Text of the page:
It used to be stated through Talk Android’s Jeff Causey on the twelfth of January (link here) that Google may now not be offering security updates to WebView on devices running Android 4.3 (Jelly Bean) and in advance. In reality, it's even deeper than that: Google may not be handling all of the WebKit for those versions any more, from which WebView is derived.
In a publish on Google+ lately, Android Security’s lead engineer, Adrian Ludwig, supplied explanation and steerage to the ones just about 1 billion tool house owners running Jelly Bean or in advance Android versions.
WebKit is a tool element for internet browsers that creates the format engine for the browsers to render internet pages. WebKit is used for each Google Chrome and Apple Safari, while Trident is used for Internet Explorer and Gecko is used for Firefox. WebKit could also be discovered within the browser used by the Tizen Operating System.
WebView, an element of WebKit, is what lets in apps to show internet pages inside the app itself. This is completed to stay the consumer inside the app, as an alternative of exiting the app you’re in and redirecting you to the browser app.
WebKit, and therefore WebView, is most commonly open-source, with firms like Google pitching in and assisting the improvement of the device. By finishing beef up for WebKit on Jelly Bean and in advance versions (from right here forth, S will simply say Jelly Bean), Google raised alarms that sure recognized exploits regarding WebView would possibly depart customers running Jelly Bean uncovered to malicious malware.
According to Ludwig, keeping up the legacy code for Jelly Bean in WebKit’s open-source setting used to be in reality developing extra security issues than leaving behind improve for it. Ludwig said, “Until just lately we've got additionally supplied backports for the model of WebKit that may be utilized by WebView on Android 4.3 and in advance. But WebKit on my own is over 5 million strains of code and loads of developers are including heaps of latest commits each and every month, so in a few cases making use of vulnerability patches to a 2+ yr antique department of WebKit required adjustments to vital parts of the code and used to be now not sensible to do appropriately.”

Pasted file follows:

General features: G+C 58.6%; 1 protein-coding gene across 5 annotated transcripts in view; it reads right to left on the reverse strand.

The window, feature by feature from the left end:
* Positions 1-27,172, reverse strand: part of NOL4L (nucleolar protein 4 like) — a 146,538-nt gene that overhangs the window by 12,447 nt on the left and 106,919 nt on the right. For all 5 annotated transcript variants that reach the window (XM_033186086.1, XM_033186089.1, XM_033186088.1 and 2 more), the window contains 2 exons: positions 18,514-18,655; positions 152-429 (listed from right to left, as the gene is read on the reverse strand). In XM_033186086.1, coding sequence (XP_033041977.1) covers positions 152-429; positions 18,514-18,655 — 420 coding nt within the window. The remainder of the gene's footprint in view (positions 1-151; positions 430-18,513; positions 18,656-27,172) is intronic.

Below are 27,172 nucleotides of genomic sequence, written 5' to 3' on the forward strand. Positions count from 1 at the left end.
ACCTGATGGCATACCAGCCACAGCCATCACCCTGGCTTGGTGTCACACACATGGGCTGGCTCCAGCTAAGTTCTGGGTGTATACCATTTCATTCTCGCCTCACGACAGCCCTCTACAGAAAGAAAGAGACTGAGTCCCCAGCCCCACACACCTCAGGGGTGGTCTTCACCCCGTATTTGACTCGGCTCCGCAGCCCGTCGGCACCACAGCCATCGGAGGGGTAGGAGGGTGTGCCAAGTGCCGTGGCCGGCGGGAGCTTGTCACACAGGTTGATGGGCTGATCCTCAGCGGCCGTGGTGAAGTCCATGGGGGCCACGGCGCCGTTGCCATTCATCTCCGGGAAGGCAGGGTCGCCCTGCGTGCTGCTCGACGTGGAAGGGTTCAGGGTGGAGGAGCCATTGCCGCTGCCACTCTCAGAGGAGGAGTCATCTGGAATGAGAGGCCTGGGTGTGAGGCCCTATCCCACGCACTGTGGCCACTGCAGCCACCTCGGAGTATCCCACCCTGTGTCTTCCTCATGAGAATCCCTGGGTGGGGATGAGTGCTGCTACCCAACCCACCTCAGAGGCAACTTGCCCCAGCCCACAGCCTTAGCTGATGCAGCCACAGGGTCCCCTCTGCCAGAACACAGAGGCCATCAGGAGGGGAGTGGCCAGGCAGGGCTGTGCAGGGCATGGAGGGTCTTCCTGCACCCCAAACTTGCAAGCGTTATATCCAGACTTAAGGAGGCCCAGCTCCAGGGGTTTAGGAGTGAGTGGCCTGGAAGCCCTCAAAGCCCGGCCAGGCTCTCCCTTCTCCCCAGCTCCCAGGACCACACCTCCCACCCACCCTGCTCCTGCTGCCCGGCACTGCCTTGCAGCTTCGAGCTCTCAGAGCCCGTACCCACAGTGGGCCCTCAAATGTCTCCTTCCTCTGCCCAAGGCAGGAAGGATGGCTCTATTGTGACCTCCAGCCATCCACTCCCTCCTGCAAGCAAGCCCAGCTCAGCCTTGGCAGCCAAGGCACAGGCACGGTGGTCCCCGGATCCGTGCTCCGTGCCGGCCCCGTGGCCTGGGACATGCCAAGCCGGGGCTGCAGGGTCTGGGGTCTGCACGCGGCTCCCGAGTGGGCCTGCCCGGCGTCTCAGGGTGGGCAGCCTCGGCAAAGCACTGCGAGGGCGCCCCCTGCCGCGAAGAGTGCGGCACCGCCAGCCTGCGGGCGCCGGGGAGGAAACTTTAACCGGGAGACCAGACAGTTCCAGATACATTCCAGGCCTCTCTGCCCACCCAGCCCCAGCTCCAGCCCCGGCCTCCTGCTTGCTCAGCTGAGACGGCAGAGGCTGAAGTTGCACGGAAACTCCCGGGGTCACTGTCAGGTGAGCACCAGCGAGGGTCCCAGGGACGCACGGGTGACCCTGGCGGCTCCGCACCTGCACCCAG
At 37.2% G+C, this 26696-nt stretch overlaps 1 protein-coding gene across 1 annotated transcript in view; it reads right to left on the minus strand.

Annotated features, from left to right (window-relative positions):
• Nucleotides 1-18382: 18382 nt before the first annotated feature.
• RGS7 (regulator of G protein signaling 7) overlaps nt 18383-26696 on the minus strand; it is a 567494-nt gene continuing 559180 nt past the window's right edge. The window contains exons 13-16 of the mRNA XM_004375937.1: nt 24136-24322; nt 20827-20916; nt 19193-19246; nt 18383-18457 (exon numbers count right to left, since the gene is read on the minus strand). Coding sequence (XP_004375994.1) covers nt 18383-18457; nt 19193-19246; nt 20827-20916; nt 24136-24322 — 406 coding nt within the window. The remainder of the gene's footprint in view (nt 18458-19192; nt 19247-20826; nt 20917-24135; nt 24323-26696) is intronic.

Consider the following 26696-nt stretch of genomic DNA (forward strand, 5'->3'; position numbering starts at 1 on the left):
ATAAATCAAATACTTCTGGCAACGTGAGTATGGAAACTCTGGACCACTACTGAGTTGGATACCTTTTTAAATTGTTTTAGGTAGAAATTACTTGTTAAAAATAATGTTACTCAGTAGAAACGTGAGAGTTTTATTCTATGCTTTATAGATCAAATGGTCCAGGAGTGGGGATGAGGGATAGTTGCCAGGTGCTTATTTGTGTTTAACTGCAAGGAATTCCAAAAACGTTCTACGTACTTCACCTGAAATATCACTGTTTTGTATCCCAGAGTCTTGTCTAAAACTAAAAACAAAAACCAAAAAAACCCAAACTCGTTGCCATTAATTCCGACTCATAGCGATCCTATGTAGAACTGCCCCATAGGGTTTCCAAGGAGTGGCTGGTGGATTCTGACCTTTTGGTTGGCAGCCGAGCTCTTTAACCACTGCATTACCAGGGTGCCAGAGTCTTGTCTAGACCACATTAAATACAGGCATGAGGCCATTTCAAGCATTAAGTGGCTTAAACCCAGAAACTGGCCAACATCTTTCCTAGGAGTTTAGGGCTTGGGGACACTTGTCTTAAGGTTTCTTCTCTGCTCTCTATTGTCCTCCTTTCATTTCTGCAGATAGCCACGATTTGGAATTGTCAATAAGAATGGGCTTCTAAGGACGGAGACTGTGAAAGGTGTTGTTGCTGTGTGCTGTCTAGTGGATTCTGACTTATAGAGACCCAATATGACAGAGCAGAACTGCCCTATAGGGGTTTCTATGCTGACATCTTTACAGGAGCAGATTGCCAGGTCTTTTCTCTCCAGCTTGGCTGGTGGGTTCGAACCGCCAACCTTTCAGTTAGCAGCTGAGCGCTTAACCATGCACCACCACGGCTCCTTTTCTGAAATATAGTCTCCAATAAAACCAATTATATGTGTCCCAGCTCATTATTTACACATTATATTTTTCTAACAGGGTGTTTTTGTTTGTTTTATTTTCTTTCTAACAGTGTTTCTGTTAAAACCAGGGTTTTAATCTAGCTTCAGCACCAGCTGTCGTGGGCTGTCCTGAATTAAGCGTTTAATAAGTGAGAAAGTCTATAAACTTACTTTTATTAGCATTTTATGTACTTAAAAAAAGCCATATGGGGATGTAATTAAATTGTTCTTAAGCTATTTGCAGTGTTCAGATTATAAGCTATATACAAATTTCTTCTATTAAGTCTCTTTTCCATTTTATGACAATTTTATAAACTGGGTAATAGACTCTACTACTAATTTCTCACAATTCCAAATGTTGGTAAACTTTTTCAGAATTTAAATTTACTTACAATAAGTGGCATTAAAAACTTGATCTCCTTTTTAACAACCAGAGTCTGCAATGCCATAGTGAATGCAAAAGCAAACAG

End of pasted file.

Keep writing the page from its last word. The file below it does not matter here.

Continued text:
Ludwig went on to say that the most productive practices that a consumer of Jelly Bean devices can do is to open internet fabrics inside the Chrome or Firefox browser, that is up to date with the recent security patches without reference to what Android model they're running. This negates the power for any exploits made imaginable via WebView, which once more, is one thing that may be used inside 3rd-birthday party apps now not short of to redirect to the browser. “Using a browser that may be up to date thru Google Play and the use of programs that apply security absolute best practices by way of most effective loading content material from depended on resources into WebView will lend a hand offer protection to customers.”
For developers of apps keeping up improve on Jelly Bean devices, Ludwig encourages redirecting to the browser or ensuring WebView most effective accesses content material from native resources or over HTTPS. Additionally, he means that app developers abandon WebView altogether and as an alternative include a website renderer of their very own layout so they may be able to care for security patch updates on their very own.
Adrian Ludwig got here to Google after serving in technical management positions held at Adobe, Macromedia, and Joyent. He additionally labored for the National Security Agency. Since his arrival on the Android Security workforce, he’s been very vocal approximately Android’s minuscule vulnerability to malicious assaults.
During a speech to the Virus Bulletin convention in Berlin again in 2013, Ludwig claimed that Google and its knowledge-pushed method made it extraordinarily tricky for it to be attacked via malcontents. He additionally mentioned the numerous layers of security which might be in position to save you malware from discovering its means onto your Android tool.
Source: Adrian Ludwig via Google+